The time it takes for species to respond to conservation measures – known as an ‘ecological time lag’ – could be partly masking any real progress that is being made, experts have warned.
Global conservation targets to reverse declines in biodiversity and halt species extinctions are not being met, despite decades of conservation action.
Last year, a UN report on global biodiversity warned one million species are at risk of extinction within decades, putting the world’s natural life-support systems in jeopardy.
The report also revealed we were on track to miss almost all the 2020 nature targets that had been agreed a decade earlier by the global Convention on Biological Diversity.
But work published today in the journal Nature Ecology and Evolution offers new hope that in some cases, conservation measures may not necessarily be failing, it is just too early to see the progress that is being made.
Led by Forest Research together with the University of Stirling, Natural England, and Newcastle University, the study authors highlight the need for ‘smarter’ biodiversity targets which account for ecological time-lags to help us better distinguish between cases where conservation interventions are on track to achieve success but need more time for the conservation benefits to be realised, and those where current conservation actions are simply insufficient or inappropriate.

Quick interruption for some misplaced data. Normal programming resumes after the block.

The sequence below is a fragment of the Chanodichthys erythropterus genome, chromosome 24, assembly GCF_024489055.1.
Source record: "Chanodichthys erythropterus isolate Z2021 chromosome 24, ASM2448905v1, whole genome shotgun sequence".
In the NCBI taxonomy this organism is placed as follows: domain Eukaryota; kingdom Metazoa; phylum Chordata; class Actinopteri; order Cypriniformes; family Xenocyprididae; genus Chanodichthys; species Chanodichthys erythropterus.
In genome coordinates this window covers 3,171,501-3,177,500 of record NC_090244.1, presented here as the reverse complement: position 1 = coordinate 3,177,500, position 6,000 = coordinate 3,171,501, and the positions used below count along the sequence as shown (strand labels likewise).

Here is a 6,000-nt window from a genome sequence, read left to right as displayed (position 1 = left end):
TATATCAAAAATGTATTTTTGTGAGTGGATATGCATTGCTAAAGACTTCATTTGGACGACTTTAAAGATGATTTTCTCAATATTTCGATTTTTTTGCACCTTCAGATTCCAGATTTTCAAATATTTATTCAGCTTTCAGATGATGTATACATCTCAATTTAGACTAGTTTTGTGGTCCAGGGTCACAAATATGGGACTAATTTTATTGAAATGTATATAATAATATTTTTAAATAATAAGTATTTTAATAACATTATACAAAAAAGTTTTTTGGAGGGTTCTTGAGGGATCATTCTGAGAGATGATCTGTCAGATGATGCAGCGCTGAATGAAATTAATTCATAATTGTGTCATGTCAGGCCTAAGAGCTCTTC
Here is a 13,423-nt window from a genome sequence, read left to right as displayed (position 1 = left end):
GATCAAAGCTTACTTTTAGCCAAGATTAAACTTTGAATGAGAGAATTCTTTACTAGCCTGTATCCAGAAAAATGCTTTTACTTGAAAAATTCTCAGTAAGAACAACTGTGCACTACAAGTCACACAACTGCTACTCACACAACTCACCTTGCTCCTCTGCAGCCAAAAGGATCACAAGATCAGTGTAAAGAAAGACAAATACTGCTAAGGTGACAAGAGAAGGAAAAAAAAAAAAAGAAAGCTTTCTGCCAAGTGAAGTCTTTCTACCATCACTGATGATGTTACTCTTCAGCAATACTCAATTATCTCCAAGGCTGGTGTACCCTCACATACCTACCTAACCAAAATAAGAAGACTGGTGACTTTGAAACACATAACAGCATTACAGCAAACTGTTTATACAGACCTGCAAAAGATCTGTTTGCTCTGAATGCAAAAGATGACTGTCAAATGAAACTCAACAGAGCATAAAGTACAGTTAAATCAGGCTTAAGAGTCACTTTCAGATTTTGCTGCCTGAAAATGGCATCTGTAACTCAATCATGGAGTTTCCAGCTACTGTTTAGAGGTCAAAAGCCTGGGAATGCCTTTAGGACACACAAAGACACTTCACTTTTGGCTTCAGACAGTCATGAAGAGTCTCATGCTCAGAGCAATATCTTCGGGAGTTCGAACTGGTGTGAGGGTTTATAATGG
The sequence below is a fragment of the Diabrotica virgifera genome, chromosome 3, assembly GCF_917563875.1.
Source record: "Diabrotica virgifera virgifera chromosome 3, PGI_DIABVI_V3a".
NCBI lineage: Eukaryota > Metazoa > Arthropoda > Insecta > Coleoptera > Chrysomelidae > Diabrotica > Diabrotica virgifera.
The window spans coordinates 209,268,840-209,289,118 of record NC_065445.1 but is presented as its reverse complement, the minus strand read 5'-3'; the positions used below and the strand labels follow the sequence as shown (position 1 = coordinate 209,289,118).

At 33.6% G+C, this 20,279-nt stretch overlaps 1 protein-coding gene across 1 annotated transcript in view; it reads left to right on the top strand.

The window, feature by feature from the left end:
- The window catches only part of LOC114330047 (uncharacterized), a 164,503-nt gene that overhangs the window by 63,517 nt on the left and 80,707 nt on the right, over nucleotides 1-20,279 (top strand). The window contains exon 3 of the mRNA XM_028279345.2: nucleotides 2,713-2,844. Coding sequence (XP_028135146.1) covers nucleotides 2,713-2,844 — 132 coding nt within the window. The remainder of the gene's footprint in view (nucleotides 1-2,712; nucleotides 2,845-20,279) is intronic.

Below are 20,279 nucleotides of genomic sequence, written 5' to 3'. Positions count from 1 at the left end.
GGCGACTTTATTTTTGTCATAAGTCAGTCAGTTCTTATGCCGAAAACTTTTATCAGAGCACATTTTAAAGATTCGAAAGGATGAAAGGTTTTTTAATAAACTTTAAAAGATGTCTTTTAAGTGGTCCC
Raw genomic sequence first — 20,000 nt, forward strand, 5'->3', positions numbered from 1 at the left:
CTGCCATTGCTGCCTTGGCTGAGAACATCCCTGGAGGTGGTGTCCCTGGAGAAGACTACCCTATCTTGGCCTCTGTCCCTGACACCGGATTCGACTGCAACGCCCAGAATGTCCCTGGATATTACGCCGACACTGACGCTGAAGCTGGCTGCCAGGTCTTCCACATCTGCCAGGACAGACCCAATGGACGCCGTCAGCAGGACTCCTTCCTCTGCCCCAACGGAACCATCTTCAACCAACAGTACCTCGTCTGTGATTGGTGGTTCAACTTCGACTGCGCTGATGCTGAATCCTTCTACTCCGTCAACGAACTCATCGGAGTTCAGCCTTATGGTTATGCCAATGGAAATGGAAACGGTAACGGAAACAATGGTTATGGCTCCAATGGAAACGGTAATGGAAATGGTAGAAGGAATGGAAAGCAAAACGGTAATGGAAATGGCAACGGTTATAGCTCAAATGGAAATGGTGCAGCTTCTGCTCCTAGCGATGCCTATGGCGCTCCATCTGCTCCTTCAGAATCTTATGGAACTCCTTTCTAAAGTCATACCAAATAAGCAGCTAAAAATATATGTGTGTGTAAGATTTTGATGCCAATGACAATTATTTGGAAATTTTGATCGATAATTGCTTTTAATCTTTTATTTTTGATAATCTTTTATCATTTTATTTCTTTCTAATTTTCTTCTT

Improving the way we evaluate 'success'
Lead researcher Dr Kevin Watts of Forest Research said: “We don’t have time to wait and see which conservation measures are working and which ones will fail. But the picture is complicated and we fear that some conservation actions that will ultimately be successful may be negatively reviewed, reduced or even abandoned simply due to the unappreciated delay between actions and species’ response.